Finance ministry urges central bank to ease auto loan provision
Kathmandu, January 26
The Ministry of Finance (MoF) has asked Nepal Rastra Bank (NRB) to bring down the loan-to-value ratio on automobile loans.
In line with the commitment expressed by the government to relax the auto loan provision with automobile dealers lately, Finance Minister Yubaraj Khatiwada informed that the central bank has been directed to do the needful and make the auto loan provision flexible.
“We have already asked NRB to make the auto loan provision flexible and the central bank has already started working on it,” said Khatiwada at a programme in the Capital today.
Earlier this week, Nepal Automobile Dealers Association (NADA) — the umbrella body representing automobile dealers — had formally urged Finance Minister Khatiwada to relax the cap on auto loans imposed by the central bank.
In November 2018, NRB had lowered the loan-to-value ratio to 50 per cent from 65 per cent. This means that automobile buyers have to currently make a down payment of Rs 1.5 million while purchasing a car whose value is Rs three million.
The government’s decision to squeeze financing facilities in the automobile sector was basically to control the growing import of vehicles, especially luxury vehicles, in recent years.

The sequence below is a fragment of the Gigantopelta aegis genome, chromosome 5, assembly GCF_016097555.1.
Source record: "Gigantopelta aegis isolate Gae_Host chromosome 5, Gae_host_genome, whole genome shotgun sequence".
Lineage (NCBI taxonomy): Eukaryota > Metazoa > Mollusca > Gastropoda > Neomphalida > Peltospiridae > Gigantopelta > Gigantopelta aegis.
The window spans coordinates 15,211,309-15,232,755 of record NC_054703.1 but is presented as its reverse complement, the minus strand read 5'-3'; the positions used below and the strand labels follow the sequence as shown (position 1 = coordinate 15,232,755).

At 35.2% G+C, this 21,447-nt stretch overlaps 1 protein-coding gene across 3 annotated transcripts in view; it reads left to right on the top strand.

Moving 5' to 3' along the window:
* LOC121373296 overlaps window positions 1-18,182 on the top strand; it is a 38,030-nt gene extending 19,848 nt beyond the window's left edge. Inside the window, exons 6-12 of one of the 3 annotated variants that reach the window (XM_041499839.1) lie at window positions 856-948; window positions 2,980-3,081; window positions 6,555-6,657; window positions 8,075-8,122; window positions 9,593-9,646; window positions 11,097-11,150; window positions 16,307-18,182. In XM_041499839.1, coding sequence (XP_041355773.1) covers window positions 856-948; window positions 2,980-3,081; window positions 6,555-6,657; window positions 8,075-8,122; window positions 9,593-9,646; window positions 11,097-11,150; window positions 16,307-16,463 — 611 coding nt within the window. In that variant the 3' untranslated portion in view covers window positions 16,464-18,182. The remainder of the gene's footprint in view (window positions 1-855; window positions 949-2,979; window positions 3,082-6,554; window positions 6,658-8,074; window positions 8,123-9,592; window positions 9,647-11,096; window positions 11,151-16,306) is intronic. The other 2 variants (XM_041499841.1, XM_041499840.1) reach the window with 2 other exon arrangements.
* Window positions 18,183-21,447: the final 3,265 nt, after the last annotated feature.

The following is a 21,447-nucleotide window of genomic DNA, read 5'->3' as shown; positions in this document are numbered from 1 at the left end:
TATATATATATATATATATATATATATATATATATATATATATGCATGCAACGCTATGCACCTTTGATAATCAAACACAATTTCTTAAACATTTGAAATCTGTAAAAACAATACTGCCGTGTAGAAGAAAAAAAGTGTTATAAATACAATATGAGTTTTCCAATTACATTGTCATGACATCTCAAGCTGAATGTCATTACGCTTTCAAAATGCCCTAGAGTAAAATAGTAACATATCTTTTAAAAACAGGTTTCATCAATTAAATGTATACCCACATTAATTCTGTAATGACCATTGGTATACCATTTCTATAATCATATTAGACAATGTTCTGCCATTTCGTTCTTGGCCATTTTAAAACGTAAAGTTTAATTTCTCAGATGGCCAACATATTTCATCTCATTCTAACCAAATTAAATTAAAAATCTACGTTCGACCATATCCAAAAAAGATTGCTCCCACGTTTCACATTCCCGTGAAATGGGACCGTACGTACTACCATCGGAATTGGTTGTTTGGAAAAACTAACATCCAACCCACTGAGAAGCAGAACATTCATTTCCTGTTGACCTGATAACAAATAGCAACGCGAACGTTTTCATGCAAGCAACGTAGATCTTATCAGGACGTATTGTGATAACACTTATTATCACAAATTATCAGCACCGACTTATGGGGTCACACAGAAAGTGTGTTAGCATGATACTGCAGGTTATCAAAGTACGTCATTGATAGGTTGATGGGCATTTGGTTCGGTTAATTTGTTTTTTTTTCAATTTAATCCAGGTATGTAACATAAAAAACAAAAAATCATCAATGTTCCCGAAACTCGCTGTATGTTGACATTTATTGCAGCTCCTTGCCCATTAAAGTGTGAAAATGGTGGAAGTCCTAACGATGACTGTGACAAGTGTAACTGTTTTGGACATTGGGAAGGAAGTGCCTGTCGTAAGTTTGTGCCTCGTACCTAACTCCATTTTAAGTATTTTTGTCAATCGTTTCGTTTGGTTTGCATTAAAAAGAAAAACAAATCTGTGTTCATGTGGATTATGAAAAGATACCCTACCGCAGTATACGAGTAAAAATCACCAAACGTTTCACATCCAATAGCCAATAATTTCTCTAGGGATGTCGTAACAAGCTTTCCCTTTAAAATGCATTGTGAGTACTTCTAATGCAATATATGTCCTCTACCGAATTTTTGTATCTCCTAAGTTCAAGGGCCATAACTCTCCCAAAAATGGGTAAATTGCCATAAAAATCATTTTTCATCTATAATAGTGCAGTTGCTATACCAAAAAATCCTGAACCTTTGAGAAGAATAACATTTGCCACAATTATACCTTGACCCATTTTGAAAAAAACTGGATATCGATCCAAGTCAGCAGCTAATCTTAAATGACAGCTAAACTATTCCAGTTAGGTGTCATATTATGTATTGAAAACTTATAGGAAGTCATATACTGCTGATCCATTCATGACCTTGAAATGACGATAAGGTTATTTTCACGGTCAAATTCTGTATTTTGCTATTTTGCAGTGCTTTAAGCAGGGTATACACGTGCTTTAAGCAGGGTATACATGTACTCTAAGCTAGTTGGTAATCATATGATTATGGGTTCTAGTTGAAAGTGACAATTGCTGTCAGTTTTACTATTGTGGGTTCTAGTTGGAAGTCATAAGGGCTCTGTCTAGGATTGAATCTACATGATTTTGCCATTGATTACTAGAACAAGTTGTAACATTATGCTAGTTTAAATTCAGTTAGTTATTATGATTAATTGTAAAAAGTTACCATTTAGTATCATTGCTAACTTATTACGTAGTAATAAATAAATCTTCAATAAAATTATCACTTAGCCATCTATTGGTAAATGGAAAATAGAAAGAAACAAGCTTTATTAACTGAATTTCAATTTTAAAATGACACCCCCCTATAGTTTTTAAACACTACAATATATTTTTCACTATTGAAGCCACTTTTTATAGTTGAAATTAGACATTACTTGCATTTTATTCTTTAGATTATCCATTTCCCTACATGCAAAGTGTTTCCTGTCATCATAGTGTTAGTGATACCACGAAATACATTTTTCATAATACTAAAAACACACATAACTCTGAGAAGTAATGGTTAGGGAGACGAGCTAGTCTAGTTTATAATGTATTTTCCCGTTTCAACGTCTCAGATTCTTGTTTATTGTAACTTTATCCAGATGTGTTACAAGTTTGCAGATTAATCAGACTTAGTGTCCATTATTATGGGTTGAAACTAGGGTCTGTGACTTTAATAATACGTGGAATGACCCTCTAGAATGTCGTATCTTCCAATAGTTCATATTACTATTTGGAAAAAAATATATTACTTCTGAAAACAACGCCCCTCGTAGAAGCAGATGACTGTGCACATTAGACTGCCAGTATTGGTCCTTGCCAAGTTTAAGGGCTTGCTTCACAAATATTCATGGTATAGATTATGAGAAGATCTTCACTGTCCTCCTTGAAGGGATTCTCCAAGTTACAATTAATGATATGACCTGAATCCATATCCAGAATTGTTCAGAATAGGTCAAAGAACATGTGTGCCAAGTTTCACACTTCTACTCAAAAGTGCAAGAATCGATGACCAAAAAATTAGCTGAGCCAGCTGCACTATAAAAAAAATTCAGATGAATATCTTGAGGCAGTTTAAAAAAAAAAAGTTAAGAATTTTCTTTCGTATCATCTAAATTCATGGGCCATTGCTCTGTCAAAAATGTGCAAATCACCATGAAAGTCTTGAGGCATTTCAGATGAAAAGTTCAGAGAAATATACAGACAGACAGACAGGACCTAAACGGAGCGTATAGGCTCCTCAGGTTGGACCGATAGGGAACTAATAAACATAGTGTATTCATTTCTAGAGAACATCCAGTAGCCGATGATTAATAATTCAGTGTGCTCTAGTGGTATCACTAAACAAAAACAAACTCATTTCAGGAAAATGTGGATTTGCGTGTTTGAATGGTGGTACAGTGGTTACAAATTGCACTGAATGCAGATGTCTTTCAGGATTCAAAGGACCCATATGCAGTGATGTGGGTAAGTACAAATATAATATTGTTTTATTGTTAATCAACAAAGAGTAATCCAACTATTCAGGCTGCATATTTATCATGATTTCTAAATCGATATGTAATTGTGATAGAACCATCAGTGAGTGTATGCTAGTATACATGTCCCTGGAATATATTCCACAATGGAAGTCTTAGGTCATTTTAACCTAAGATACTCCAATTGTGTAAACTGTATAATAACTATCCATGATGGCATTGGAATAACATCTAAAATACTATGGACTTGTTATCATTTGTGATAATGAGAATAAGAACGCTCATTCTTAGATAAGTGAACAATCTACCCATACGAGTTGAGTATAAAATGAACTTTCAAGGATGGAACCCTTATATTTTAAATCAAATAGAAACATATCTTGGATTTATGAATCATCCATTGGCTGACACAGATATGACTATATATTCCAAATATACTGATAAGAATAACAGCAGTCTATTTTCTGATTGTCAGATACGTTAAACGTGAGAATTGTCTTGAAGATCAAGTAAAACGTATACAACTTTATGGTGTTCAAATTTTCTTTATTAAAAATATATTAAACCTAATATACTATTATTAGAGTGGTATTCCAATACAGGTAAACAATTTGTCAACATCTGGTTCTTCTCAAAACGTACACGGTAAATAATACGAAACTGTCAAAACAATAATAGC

Of late, the government is seen to be positive towards easing loans in the automobile sector as the government has failed to meet its revenue target in the first five months of this fiscal.
Though the automobile sector is one of the top contributors of revenue to the government, the government’s policy to tighten import of luxurious goods, including vehicles had hit its revenue goals.
Following tightened policy in vehicle import, automobile dealers have been complaining that automobile business in the country has slumped by more than 60 per cent in recent months.
As buyers of vehicles rely heavily on credit from the banks while making a purchase, they are finding it difficult to issue huge down payments, informed Krishna Prasad Dulal, president of NADA. According to him, the demand for new vehicles has come down notably in recent months.
NRB’s statistics show that banks and financial institutions floated Rs 2.37 billion in auto loans till mid-December of this fiscal year, a sharp drop from Rs 9.65 billion worth of such loans disbursed during the same period of the previous fiscal year.